Experienced by Kimatni D. Rawlins
You could say I live in the friendly skies since hitting the 2-million mile mark on United Airlines at the ripe old age of 42. On average I commute through the air 200,000 base miles annually which sends me anywhere from Cambodia to San Diego. Of course globetrotters pack and bring along their true essentials during each journey like clockworks. My formula includes a Macbook Air so I can continue writing, a bag of trail mix, organic green tea, a few educational books and now a pair of laudable QuietComfort 35 (QC35) noise-cancelling, over-the-ear headphones. Trust me, you will be at peace (in style) mile high with a set of Bose’s latest sound innovation.
Prior to the QC35 I’ve been rocking white QC25s which are corded. Typically you don’t miss a sure thing until it’s gone, but in this case I have not thought about my previous life as a jetsetter after the Bluetooth enabled QC35s entered the stage. Yes, wireless headphones are by far nowhere close to representing a revolutionary technology movement but when Bose puts their seal of approval on a set then best believe you are in good hands. Look around on any plane and I guarantee that the majority of frequent flyers have the “Bose” emblem around their ears; especially First Class passengers since they are looking for ultimate convenience, efficiency and optimal noise cancellation.
“Never lose your imagination. Always dream of things that are better and think about ways to reach those things,” poignantly stated Dr. Amar G. Bose, acoustic engineer and founder of the Bose Corporation. His transformative philosophies ultimately led to the emergence of advanced audio trends that have shaped the fabric of sound indefinitely.
Priced at $349.95, the QC35 is now available in either Black or Silver. Like its QC25 sister the QC35s are light, foldable and adjustable in various sequences. It stores up to 20 hours of life by way of a lithium-ion battery that charges through a micro USB cord. When you power on the headphones a soft female voice (customizable language) indicates how much battery life is left and which device it is pairing with. In this case the pairing happens automatically, similarly, to other Bose Bluetooth products such as with Bluelink speakers. With many competing brands you have to manually connect via the settings on your phone. The right earcup houses the switches for on/off, on/off, music volume, play/pause and answer/end calls. Interesting enough I have never used noise cancelling headphones for calls but I was amazed while cutting the grass and speaking to my wife simultaneously. Not only does the QC35 symptomatically silence ambient sound for its users, but also does so for the incoming caller. This is possible from Bose’s dual-mic system.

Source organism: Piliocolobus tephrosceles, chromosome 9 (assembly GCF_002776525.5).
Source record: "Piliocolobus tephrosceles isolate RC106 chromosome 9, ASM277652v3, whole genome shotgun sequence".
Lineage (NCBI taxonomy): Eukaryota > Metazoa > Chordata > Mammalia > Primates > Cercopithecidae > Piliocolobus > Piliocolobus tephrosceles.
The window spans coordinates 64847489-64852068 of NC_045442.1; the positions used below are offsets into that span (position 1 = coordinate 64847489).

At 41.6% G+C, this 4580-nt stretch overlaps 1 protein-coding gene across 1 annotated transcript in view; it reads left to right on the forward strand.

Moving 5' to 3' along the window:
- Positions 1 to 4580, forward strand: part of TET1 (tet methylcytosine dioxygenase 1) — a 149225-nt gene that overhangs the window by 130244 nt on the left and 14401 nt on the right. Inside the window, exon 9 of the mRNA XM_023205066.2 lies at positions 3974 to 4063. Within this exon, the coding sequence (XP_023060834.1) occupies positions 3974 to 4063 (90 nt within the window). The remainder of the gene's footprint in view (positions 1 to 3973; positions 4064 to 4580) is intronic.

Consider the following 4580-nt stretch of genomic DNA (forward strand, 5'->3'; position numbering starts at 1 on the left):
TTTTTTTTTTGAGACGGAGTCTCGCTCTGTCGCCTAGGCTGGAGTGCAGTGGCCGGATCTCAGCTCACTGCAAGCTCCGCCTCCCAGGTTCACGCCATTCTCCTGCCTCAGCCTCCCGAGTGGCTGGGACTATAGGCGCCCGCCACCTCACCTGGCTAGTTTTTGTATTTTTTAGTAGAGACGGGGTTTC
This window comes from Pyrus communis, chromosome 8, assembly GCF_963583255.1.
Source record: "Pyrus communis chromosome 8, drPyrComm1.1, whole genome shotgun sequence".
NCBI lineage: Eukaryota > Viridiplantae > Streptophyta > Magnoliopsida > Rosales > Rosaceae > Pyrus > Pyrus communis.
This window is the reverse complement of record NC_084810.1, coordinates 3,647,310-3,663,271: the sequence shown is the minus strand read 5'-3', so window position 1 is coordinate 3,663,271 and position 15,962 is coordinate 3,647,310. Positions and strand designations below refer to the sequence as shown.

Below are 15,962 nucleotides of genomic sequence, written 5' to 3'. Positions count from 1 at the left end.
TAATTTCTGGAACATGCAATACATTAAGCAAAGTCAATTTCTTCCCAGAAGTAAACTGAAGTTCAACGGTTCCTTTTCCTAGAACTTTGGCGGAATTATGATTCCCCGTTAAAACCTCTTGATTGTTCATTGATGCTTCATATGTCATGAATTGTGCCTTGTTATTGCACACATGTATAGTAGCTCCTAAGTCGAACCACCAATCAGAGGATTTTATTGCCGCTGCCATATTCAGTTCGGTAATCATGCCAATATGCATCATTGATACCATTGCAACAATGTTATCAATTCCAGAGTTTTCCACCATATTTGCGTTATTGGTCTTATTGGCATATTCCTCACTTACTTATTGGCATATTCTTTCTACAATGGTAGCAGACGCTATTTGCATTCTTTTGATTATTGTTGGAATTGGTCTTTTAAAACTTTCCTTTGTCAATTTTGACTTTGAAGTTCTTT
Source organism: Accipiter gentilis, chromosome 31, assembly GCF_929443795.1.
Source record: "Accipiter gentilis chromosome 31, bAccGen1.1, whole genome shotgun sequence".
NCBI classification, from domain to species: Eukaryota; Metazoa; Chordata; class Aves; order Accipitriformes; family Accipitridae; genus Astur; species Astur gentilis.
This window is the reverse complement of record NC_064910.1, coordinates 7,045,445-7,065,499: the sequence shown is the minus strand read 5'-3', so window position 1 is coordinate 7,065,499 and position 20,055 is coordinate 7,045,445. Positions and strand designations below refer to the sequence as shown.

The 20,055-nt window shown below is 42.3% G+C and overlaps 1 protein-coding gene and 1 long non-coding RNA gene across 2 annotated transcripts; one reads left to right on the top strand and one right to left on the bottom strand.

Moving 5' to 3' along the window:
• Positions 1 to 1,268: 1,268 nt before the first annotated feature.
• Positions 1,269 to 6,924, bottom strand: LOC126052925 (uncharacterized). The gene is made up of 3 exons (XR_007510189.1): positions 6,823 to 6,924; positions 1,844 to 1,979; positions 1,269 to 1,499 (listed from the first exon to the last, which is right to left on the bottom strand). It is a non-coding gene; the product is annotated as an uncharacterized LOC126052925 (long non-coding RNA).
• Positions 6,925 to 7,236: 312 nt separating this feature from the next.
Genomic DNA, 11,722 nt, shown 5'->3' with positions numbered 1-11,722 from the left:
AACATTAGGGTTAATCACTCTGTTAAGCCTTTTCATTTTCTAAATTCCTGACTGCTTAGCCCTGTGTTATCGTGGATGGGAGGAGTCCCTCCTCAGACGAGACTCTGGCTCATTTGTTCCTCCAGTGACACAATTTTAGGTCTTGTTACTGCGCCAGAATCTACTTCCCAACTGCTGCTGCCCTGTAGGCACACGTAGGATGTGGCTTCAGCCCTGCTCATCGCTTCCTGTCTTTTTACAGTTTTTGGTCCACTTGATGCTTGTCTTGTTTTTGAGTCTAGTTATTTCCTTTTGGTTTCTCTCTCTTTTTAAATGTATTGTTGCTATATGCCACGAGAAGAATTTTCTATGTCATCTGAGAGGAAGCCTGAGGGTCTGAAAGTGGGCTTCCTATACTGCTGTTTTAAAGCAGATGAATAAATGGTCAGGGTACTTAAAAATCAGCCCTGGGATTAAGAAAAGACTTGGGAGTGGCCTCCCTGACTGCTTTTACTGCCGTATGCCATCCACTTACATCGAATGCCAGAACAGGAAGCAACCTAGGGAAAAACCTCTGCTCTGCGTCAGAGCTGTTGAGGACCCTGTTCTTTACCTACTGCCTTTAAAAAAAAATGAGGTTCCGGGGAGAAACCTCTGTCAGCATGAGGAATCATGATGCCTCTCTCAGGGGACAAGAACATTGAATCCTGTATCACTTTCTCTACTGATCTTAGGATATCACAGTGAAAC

Without the wire I now find myself rocking the QC35s in far more environs than the QC25s such as the gym, cafes, my backyard and also while watching mobile football games on the ESPN Live app since I’m on the road incessantly. They drown out background noise akin to going underwater to be at peace. From time to time I also pair the phones with Apple TV 4 so I can catch up on the latest news or Ray Donovan without disturbing the kids. Musically, from reggae to rock the new EQ stabilizes sound for all music types and at all sound levels.
As with most of today’s technology owners can interact with their QC35 utilizing the Bose Connect app. For starters you can name the device, set the auto-off timer to save battery life, turn voice prompts on or off, switch the language and of course dial up the user manual.
A customized case is included in the package and allows owners to fold and store their QC35s for ultimate protection. I’m fully satisfied with the sound experience and currently have no complaints. It’s been a very congenial matchup thus far. Keep in mind there is a very strategic reason why Bose is the official audio partner of the NFL.
“If you don’t understand the past you’re unlikely to get to the future. But if you’re bound by the past, you’ll never get there with anything that you’re proud of.” — Dr. Amar G. Bose.